The Freedom of Fantasy, by I.G. Frederick (aka Korin I. Dushayl)
Dear Backers! Only 9 backers to go until we give all of you an audiobook as a milestone bonus! And we're less than $180 from hitting our first stretch goal! Please spread the word.Here's a shortlink you can use to share the campaign! http://bit.ly/circlet25
And now, today's essay, from one of the most intelligent, learned sensualists I know, I.G. Frederick, who also happens to be a female dominant. Since the "50 Shades" phenomenon, dominance and submission seems to be better recognized by the mainstream as a valid form of sexuality than before, but those of us in the BDSM subculture can still suffer many of the same oppressions as LGBTQ+ individuals, including social stigma, being fired from jobs or denied housing, denied visitation rights to our children, and so on. Especially those who don't fit the recognizable Christian Grey/Anastasia Steele mold of male dom/female sub. Circlet Press has published a fair number of kinky novels and anthologies now and intriguingly enough they rarely feature male dom/female sub ... because even within the marginalized, we seek and support the margins. Many of our books have feature female dom/male sub: including not only I.G.'s own Spyder's Trouble, but also The Viscountess Investigates, Beyond the Softness of His Fur, and House of Sable Locks, to name a few.
The Freedom of Fantasy
By I.G. Frederick aka Korin I. Dushayl
Humans are incredibly sexual beings who, for the past couple millennia, have lived in societies that repressed their sexuality.
We were physically designed to enjoy sex. We are covered in erogenous material (skin). Each body part has fans who find the sight or feel of that particular bit incredibly alluring and every single body bit has folks who are turned on when that precise piece is touched. We're so sexual some people get aroused by objects that normally would have nothing to do with sex (shoes, for example).
We have entire books (some quite old) illustrated with the incredible number of ways that humans can engage in what we call sexual intercourse. If you explore bondage and discipline and/or sadomasochism you can find myriad additional activities that kinksters find sexually stimulating.
Some people can even reach orgasm through administration of (what others would consider) agony or a command given at the right time by the right person.
And yet we constantly create cultures that criticize our sexual choices, inhibit our desires, and discourage us from exploring anything sensual. Not allowed to probe our attraction to someone of same sex (or often the opposite sex), criticized for--or even prevented from--learning about our own genitalia, threatened with blindness if we pleasure ourselves, we're physically frustrated, inhibited, and restrained from a young age.*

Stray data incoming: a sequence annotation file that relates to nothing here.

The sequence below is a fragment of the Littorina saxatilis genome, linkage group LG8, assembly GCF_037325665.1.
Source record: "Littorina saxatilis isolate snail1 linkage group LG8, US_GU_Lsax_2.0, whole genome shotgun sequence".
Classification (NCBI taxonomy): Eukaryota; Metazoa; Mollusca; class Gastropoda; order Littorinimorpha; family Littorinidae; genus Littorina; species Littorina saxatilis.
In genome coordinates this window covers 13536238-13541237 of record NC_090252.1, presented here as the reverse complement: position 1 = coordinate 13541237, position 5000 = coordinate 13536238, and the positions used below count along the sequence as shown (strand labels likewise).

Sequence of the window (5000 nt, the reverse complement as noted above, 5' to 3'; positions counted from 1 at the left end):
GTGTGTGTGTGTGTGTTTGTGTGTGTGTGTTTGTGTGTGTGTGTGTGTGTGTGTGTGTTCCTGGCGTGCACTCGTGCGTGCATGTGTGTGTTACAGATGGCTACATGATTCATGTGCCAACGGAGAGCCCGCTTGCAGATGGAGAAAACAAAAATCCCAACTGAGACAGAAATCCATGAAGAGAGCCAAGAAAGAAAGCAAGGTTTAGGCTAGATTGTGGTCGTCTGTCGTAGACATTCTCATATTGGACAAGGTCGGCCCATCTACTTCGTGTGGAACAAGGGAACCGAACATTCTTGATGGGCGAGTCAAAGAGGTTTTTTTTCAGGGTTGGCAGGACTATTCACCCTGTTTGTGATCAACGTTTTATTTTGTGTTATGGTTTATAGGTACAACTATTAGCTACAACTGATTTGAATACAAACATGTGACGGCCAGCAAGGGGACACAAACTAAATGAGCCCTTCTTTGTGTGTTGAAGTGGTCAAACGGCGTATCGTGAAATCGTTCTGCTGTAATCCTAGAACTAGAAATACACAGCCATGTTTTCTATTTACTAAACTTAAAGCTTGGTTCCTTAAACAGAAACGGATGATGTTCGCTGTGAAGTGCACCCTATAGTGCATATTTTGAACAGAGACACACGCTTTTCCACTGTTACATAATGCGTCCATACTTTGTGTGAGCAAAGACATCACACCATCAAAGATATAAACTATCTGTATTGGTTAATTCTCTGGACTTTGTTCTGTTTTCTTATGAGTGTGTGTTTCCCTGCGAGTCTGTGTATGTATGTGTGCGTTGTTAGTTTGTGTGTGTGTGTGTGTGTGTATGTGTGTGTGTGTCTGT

But then there's the human mind -- the most erogenous zone in the entire body -- which determines whether or not we find something arousing, off-putting, or somewhere in between. And that mind is perfectly capable of exploring its sexuality without any physical stimulation.
Which is why erotic literature has been so very, very popular through the ages. You can find examples of erotica throughout history -- and often the more repressed a culture, the more wicked and/or graphic the erotica.
Through erotica folks can explore all the things forbidden by the culture they grow up in. Some folks even find erotica liberating enough to break free of the culture that constrained them to one-position, heterosexual, for-the-purpose-of-procreation, in-a-marital-relationship-only intercourse.
Erotica allows those who have been taught that same sex relationships are "abominations" to consider how beautiful that attraction can be; it gives those who have been deprived of knowledge about their own bodies an idea of the potential those bodies hold to find ecstasy in another human being's two (or three) arms; and offers an explanation of why wooden spoons and/or clothes pins might seem so alluring.
Now combine erotica with speculative fiction -- genres which challenge us to think differently about what it means to be human -- and the possibilities to titillate your imagination become endless. (And with ebooks, none of your condemning relatives even have to know what you're reading.) So grab an ereader (or just your smart phone) and load it with the incredible variety of erotic speculative fiction produced over the past 25 years by Circlet Press. Free your mind, and your sexuality, to discover endless possibilities you may have never realized existed.
*This conflicted combination also has resulted in a lack of recognition, until recently, for asexuality as a sexual orientation.
Bio: I.G. Frederick trades words for cash, specializing in erotic and transgressive fiction and poetry since 2001. Her erotic short stories appear in anthologies produced by publishers in the U.S., the U.K., and Canada. Her longer work ranges in scope from romantic erotica (Dommemoir) to tragedy (Choices) to BDSM Space Opera (Spyder's Trouble). A FemDom, Ms. Frederick owns the man she adores. Although dominant in the rest of his life, he demonstrates his love by serving as her submissive. Ms. Frederick's fiction and poetry celebrate finding love in BDSM relationships from the authority of one enjoying that for more than a decade. A former newspaper reporter and trained observer, I.G. Frederick also watches the many ways human interactions turn ugly. She writes about abusive and tragic relationships as Korin I. Dushayl. Under both names, she tells stories of characters spanning a wide range of gender and sexuality. More on her websites: http://eroticawriter.net/ and transgressivewriter.com/